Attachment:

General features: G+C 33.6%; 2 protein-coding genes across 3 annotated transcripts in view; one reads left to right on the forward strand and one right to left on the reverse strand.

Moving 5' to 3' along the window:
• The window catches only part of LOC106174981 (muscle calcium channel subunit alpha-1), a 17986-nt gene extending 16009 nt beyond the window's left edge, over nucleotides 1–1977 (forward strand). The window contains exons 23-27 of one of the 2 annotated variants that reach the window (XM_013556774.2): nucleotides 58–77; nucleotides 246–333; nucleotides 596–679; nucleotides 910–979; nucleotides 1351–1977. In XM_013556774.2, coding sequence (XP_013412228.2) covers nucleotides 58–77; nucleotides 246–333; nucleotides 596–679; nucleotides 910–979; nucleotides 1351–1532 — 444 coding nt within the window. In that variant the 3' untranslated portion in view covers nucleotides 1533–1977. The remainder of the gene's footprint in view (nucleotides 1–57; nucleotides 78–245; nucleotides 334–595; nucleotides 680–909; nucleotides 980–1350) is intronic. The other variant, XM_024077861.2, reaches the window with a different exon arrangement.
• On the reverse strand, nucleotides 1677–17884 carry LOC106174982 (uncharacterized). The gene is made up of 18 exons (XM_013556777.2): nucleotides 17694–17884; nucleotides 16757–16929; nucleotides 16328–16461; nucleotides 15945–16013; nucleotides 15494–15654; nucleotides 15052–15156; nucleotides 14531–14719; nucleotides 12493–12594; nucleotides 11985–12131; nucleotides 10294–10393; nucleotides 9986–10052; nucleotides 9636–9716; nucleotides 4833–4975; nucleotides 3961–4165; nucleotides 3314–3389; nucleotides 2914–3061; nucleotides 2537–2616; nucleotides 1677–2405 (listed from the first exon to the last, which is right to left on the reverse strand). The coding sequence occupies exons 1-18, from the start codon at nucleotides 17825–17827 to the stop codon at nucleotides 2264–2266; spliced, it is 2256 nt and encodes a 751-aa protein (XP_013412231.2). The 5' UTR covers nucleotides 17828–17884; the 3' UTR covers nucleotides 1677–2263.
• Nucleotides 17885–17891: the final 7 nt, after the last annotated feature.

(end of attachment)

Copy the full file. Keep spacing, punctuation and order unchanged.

General features: G+C 33.6%; 2 protein-coding genes across 3 annotated transcripts in view; one reads left to right on the forward strand and one right to left on the reverse strand.

Moving 5' to 3' along the window:
• The window catches only part of LOC106174981 (muscle calcium channel subunit alpha-1), a 17986-nt gene extending 16009 nt beyond the window's left edge, over nucleotides 1–1977 (forward strand). The window contains exons 23-27 of one of the 2 annotated variants that reach the window (XM_013556774.2): nucleotides 58–77; nucleotides 246–333; nucleotides 596–679; nucleotides 910–979; nucleotides 1351–1977. In XM_013556774.2, coding sequence (XP_013412228.2) covers nucleotides 58–77; nucleotides 246–333; nucleotides 596–679; nucleotides 910–979; nucleotides 1351–1532 — 444 coding nt within the window. In that variant the 3' untranslated portion in view covers nucleotides 1533–1977. The remainder of the gene's footprint in view (nucleotides 1–57; nucleotides 78–245; nucleotides 334–595; nucleotides 680–909; nucleotides 980–1350) is intronic. The other variant, XM_024077861.2, reaches the window with a different exon arrangement.
• On the reverse strand, nucleotides 1677–17884 carry LOC106174982 (uncharacterized). The gene is made up of 18 exons (XM_013556777.2): nucleotides 17694–17884; nucleotides 16757–16929; nucleotides 16328–16461; nucleotides 15945–16013; nucleotides 15494–15654; nucleotides 15052–15156; nucleotides 14531–14719; nucleotides 12493–12594; nucleotides 11985–12131; nucleotides 10294–10393; nucleotides 9986–10052; nucleotides 9636–9716; nucleotides 4833–4975; nucleotides 3961–4165; nucleotides 3314–3389; nucleotides 2914–3061; nucleotides 2537–2616; nucleotides 1677–2405 (listed from the first exon to the last, which is right to left on the reverse strand). The coding sequence occupies exons 1-18, from the start codon at nucleotides 17825–17827 to the stop codon at nucleotides 2264–2266; spliced, it is 2256 nt and encodes a 751-aa protein (XP_013412231.2). The 5' UTR covers nucleotides 17828–17884; the 3' UTR covers nucleotides 1677–2263.
• Nucleotides 17885–17891: the final 7 nt, after the last annotated feature.